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House Republicans at risk? Districts where Democrats hope for upsets

Democrats are expected to lose House seats in Election 2010, but in districts where demographics are shifting their way they are working to upset Republican incumbents. California's Third District is one.

By Scott BlandContributor / September 27, 2010

Rep. Dan Lungren, the Republican incumbent in California's Third Congressional District, is pictured here at a news conference in April.


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Folsom, Calif.

At a house party for Ami Bera's congressional campaign, attendees peppered the candidate, a doctor, with questions about education and health care. His voice raspy from constant campaigning, Dr. Bera answered gamely, but he really hit his stride when the questioners mentioned his opponent.

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"We have to take the reins back and make government understand that it serves the will of the people," Bera said, his voice rising.

In this year of dissatisfaction with government, that rhetoric seems normal, even boilerplate. But this instance is notable because Bera is a Democrat.

Though Democrats are all but certain House seats in November, the party has developed a plan to go on the offensive in particular places this November – and Bera is a key part of it. The Democrats are targeting 17 districts where they believe the Republican incumbent is vulnerable, including California's Third Congressional District, where Rep. Dan Lungren (R) won in 2008 with less than 50 percent of the vote.

At the core of the Democrats' strategy is demographics. The 17 districts are largely places that have been transformed by infusions of young people and immigrants, changing their character and – Democrats hope – making them ripe for a switch from red to blue on the congressional map. In this way, California's Third District is a window into one of the rare places where Democrats are not on the defensive, but instead are seeking to turn the antiestablishment mood of this election cycle to their advantage.

While Republicans across the country are targeting Democrats for supporting an unloved legislative agenda that has failed to prompt strong economic growth, Democrats like Bera are trying to turn that message on its head. They paint Republican incumbents as agents of Washington gridlock for their near-lock-step opposition to President Obama's initiatives. In areas trending less conservative, the message could resonate.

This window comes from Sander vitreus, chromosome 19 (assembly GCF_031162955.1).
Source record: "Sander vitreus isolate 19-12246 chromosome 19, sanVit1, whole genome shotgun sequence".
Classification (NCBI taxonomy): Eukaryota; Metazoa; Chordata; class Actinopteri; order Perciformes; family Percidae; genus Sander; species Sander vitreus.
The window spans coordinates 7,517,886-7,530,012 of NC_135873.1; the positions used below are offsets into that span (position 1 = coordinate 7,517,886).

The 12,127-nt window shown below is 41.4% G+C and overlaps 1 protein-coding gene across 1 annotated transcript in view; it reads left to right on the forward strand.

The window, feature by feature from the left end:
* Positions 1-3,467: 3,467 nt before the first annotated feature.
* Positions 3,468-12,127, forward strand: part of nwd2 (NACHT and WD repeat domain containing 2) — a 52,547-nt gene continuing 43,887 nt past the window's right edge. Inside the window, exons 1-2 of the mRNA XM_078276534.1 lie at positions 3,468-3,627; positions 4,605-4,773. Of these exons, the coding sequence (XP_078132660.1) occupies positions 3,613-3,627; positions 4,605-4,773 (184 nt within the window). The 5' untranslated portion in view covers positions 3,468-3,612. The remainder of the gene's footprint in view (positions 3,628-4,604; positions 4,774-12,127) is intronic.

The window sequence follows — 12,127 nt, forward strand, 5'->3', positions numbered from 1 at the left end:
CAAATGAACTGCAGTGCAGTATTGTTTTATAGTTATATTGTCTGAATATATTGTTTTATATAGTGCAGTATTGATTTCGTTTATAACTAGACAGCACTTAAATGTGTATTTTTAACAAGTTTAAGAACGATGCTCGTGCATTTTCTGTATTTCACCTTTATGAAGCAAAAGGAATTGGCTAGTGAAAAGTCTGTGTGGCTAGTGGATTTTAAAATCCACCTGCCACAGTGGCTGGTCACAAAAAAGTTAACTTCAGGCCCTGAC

For instance, Bera argues that Mr. Lungren no longer fits his changing district, which has seen the gap between registered Republicans and Democrats shrink from 7.8 percent in 2004 to 2.8 percent this year. Lungren, he notes, has voted against every major Democratic policy proposal in this Congress.

"There's been a shift demographically," Bera says. "Congressman Lungren thought he'd get elected and he would just cruise as long as he wanted to, and I think he's been representing that way by being absent while this district has changed."

The Lungren campaign did not respond before deadline to requests for comment. But Lungren has been dismissive of Democratic chances in his district. "We're better organized, we're better funded, we're better scheduled, we're better prepared than I have been in all of my congressional races," Lungren told the Elk Grove Citizen in August.

In his campaign against Lungren, Bera is trying to mobilize not just new residents but voters like Mary Beth Kropp. An administrator with the Elk Grove School District and a lifelong Republican, Ms. Kropp split her ticket between the parties in 2008, voting for Mr. Obama and Lungren. She is supporting Bera in 2010.

"I don't feel that Lungren has done anything for what I believe in as part of my community," Kropp says.

Her comments point to attitudes that Democrats hope are becoming more common in the Third District – and upon which they hope to capitalize. Kropp generally supports Obama's agenda – not completely, but mostly.

"I think the president's agenda is a good one because it deals with being real and helping people out," Kropp says.

Lungren, she says, represents "politics as usual."

The Third District in many ways typifies the 17 Republican-held districts targeted by the Democratic Congressional Campaign Committee (DCCC) in its "Red to Blue" program. Eleven of the 17, including California's Third, voted for Obama over Sen. John McCain in 2008. Moreover, support for Republican incumbents has been trending downward in those areas.